Canadian producer Zacharie-Jos Montpetit, known as Forrest., is the latest signee to Defected’s fresh and innovative sub-label DFTD. Making his debut with his three track EP, Creep. Forrest. finds a cohesive fabric in his knack for deep vibes and skillfully produced outings, all of which work to solidify the EP a truly masterful work of art. We met up with him to discuss his newest work and see where he thinks the future of dance music is headed.
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Earmilk: Let’s start by diving into your debut EP, Creep, which just dropped last month via DFTD. Where did the concept of the album come about?
Forrest: Yes, let’s get into it. Creep was actually the first song completed when I arrived in London last October. "YSL" was one of the first Forrest tracks ever written and "Face Down" was done this winter and was my 3rd official Re.You collaboration. Really pleased all these songs got to see the light of day simultaneously, they all represent a very distinct part of the Forrest. path.
EM: Is the production process for you always the same?
FT: I would say it depends on the track yes and of course if it’s a full on original or a collaboration. For the past year or so I’ve worked with Jonathan Doyon, so he sends me a loop, I’ll work on vocals, and we go from there. Same goes with collaborators; I’ll do the vocals and give my general input. That’s how it’s done really.
EM: How did you link up with Defected and DFTD?
FT: Defected were looking for some new young acts to develop and really connected with the unsigned tracks my manager sent them. I then met Simon Dunmore and everyone at the Defected office where we connected almost instantly and started from there. I’m proud to be affiliated with such a notorious House music institution.
EM: How did the EP name come about?
FT: It comes directly from the lyrics of the A-Side “Creep”. It goes “Yeah it’s me, creepin’ on, perhaps I’m right, it’s been so long”. Also we all can relate a little with this word, we all have some kind of Creep side. Some more than others… Haha. But yeah it’s pretty straight forward even though a creep by definition is everything but up-front and direct.
EM: How was it working with Jonathon Doyon? Do you find making music is easier when producing alongside someone else instead of alone? Are there any issues that arise when not working alone?
FT: Yeah Jonathan was a game changer. I started Forrest in Berlin and soon as I got back to Montreal I went to him for some much needed help. He was actually my sound-engineering teacher a couple years ago. The first track we completed together was Masquerade and from that point everything took off. We have a key connection when it comes to making music. He’s one of the best producers I know, extremely grateful for all his work; a Key component.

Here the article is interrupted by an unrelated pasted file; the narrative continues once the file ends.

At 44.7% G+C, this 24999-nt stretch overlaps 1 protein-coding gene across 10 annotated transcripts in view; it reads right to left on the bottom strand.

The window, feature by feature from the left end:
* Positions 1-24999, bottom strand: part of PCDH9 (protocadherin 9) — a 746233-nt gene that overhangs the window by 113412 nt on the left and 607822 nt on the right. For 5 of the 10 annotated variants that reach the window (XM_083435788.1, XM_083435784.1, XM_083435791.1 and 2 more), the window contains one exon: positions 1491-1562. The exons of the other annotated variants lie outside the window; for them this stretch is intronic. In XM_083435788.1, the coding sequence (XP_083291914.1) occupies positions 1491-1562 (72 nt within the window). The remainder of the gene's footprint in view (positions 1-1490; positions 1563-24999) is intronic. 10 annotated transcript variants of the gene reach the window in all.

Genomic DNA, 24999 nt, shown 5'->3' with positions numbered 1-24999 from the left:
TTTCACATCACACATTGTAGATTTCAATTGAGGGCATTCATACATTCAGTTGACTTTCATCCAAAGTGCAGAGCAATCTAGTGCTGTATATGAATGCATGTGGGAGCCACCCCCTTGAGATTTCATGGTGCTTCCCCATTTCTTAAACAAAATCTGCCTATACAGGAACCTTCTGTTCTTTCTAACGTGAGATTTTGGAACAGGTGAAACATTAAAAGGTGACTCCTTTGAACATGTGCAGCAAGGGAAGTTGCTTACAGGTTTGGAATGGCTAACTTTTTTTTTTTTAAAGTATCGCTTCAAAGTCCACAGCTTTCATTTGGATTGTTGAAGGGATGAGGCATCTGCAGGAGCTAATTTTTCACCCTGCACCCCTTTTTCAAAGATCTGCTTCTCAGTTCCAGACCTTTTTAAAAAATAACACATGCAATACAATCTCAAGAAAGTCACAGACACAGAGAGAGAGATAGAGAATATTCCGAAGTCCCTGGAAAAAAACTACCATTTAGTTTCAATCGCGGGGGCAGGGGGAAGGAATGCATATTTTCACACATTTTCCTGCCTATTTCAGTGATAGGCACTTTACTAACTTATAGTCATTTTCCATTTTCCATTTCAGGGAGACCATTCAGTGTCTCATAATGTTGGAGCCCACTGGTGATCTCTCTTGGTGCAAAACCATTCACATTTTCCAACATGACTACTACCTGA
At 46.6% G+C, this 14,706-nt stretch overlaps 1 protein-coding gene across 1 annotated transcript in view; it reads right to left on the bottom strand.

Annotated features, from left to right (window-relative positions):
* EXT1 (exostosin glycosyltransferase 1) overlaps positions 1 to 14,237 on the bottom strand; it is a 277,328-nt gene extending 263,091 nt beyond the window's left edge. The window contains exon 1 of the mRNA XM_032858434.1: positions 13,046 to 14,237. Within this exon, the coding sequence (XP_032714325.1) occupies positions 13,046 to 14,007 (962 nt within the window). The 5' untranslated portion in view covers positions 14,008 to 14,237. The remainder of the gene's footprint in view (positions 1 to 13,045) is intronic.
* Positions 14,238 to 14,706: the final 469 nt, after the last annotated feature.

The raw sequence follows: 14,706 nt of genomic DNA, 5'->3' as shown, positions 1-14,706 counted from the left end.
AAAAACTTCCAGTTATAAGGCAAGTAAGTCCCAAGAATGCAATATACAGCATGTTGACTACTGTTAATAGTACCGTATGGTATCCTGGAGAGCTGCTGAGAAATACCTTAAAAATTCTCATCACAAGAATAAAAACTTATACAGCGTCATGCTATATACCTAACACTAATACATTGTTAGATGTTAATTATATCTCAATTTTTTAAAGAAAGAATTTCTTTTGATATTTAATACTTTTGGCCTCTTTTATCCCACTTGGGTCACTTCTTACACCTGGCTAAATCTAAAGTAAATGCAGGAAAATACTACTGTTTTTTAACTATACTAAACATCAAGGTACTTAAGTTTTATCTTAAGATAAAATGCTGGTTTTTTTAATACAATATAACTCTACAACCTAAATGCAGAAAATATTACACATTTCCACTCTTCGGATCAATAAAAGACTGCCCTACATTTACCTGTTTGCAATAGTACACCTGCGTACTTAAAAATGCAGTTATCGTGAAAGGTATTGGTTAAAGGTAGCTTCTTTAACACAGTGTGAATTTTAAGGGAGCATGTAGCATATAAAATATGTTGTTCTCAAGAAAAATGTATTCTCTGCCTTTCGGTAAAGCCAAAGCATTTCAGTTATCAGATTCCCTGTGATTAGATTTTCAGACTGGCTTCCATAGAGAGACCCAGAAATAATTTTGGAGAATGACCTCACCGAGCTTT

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EM: What about the other collaborators on the EP?
FT: The man, Re.You. As I was saying this completes what I like to call our first “Trilogy” of collaborations. First one “Are You For Real” came out last winter both Vinyl and Digital on Berlin based Souvenir Music. Second came out last spring on the notorious Mobilee, which was a pretty big deal for me since I’ve been a fervent fan of the label for quite some time now. “Face Down” closes the dance on DFTD, couldn’t be more satisfied with the turnout.
EM: Tell us about the music you grew up on and how it has played an impact on your sound today?
FT: Montreal, Canada, one of the most diverse cities I’ve ever played; a mix of Europe and America. I grew up listening to Punk, Rap, Pop, everything; the various sounds have influenced my vocals/what I write. The vocals are an extremely important to keep the dancefloor going. I learned how to play in so many different circumstances, to so many different musically inclined corwds, I appreciate this more than ever now that I’m fortunate enough to be touring quite a bit.
EM: Do you think deep house has made a comeback?
FT: think it’s mostly the term “Deep” that has made a comeback more than anything. I don’t think it’s relevant to talk about the Deep House aspect for me as like EDM, it’s been rinsed out in recent public conversations. But I am grateful for Deep Selection, where more and more we take chances and have a unique musical taste. For me it’s a great way to mix the more accessible stuff everyone wants to hear with the more emotional or harsh type of stuff I would equally want to hear when I go out.
EM: Do you produce with a theoretical mind, or strictly creative? Aka do you use music theory when going to the drawing board.
FT: No not at all. I have quite a significant musical background: I played 6 years of Violin as a kid, 4 years of piano and played guitar, bass and sang in bands before starting this whole Dj’ing thing. It sticks in you, that’s why the vocals are pretty up-front as well. Alongside the production it gives the project its true identity.
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